Actos Side Effects
Long-term use of this medication increases your risk for bladder cancer, heart conditions and liver problems
Actos (pioglitazone) is one of the world's most popular and widely prescribed diabetes medications. Also marketed in combination with glimepiride (Duetact) and metformin (Actoplus Met, Actoplus Met XR), Actos is used by millions of patients with Type-2 diabetes. The drug works by controlling blood glucose levels and increasing patients' tolerance to insulin.
Unfortunately, Actos has also been linked to life-threatening side effects. In June 2011, the Food and Drug Administration (FDA) issued a warning to alert patients and healthcare professionals of an increased risk of bladder cancer associated with Actos. This followed another FDA warning, issued in June 2007, due to reports of liver damage and cardiovascular problems among patients taking Actos.
If you have been diagnosed with bladder cancer or another condition you feel may be linked to taking Actos, the FDA recommends that you continue taking your medication(s) but schedule an appointment with your doctor immediately. In addition, it may be advisable to speak with an attorney specializing in personal injury.
Bladder Cancer and Actos
The FDA issued its Actos bladder cancer warning after an interim analysis of a 10-year epidemiological study conducted by the drug's manufacturer, Takeda Pharmaceuticals. The analysis showed no increased risk of bladder cancer among users as a whole. However, the longest-term users of Actos and those with the highest cumulative dose of the drug showed increased levels of bladder cancer.
A separate study of Actos, conducted in France, has also linked the drug to bladder cancer. The FDA is aware of these findings and has stated that it intends to conduct a thorough review of the study and its findings. The agency has also stated that it will continue monitoring data from Takeda's ongoing study.
In the meantime, the FDA has advised patients that taking Actos for longer than a year puts them at risk. Furthermore, the agency recommends that patients with active bladder cancer avoid taking Actos. Physicians should use caution when prescribing Actos to patients with a history of bladder cancer, weighing the benefits of the drug to the risk of recurrence.
The FDA has also provided the following tips for patients:
- Taking Actos may increase your odds of developing bladder cancer
- Go to a doctor if you notice that your urine is red in color or if you see blood; if you are experiencing an extreme urge to urinate or pain while doing so; or if you are experiencing pain in your lower abdomen or back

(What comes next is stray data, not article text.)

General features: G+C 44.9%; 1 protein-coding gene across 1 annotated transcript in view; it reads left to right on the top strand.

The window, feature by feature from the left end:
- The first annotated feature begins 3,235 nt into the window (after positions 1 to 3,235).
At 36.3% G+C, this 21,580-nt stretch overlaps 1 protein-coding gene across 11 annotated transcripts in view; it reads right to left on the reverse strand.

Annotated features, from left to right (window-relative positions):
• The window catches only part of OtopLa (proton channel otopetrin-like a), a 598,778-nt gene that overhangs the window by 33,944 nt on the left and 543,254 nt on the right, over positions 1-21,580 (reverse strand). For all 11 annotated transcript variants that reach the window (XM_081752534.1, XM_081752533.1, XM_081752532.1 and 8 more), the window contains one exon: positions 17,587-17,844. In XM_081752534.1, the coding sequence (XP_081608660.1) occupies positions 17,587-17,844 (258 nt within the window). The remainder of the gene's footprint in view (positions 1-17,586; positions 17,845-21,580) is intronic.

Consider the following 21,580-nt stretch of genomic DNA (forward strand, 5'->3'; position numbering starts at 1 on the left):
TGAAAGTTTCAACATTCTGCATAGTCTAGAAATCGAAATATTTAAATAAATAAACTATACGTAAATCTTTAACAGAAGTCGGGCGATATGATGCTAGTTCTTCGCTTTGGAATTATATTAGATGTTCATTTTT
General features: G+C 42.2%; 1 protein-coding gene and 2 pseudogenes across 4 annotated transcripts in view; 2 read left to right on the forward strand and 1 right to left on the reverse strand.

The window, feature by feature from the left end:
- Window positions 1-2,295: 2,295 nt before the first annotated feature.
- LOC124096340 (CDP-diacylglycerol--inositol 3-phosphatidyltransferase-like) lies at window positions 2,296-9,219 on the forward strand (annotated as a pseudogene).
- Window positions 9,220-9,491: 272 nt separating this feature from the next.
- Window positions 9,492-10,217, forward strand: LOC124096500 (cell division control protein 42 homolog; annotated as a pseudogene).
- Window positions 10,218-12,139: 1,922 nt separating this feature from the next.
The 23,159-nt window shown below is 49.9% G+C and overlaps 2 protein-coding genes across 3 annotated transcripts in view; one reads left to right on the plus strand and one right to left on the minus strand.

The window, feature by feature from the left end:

- Do not take Actos if you are receiving bladder cancer treatment
- Report any side effects you notice to the FDA MedWatch program
- Read the medication guide you get with your Actos prescription, which contains detailed information on risks associated with the drug
- Speak to your doctor if you have any questions
These warnings and recommendations will appear on the Warnings and Precautions section of the drug's label, and in the accompanying medication guide.
Other Actos Side Effects
The FDA's latest Actos warning follows another high-profile warning issued in June of 2007. At that time, the agency issued a "black box warning" requiring the manufacturers of Actos and Avandia (collectively known as thiazolidinediones) to include warnings alerting patients and their physicians of cardiovascular and liver problems linked to the drug. Black box warnings appear on the packaging of drugs and are the strongest action taken by the FDA short of a recall.
These warnings were issued after the findings of a Cleveland Clinic study showed that thiazolidinedione use increased the risk of heart attack by as much as 42 percent. The findings also showed an increased risk of hepatitis, liver inflammation, elevated liver enzymes (an indication of liver damage) and liver failure.
Actos and Avandia also place women at increased risk of bone fractures, namely fractures in the limbs.
Takeda Pharmaceuticals may be liable for the physical harm caused by its blockbuster drug Actos. Many lawsuits have already asserted that the company failed to warn consumers of the potential risks associated with Actos. Eli Lilly has also been implicated for its allegedly-inadequate effort to alert consumers of the risks in its packaging and marketing.
Actos users who have been harmed by the side effects of Actos may be able to file a personal injury lawsuit asserting negligence or strict liability. In some states, pharmaceutical liability statutes combine negligence, strict liability and other theories. A personal injury lawyer can advise you of the laws in your state.
In addition, wrongful death lawsuits can allow the family members of patients who have died as a result of a drug's side effects to recover financial compensation for medical bills, pain and suffering, lost income and other losses. For more information, contact an attorney specializing in defective drug lawsuits.
In some countries Actos has already been pulled from the shelves.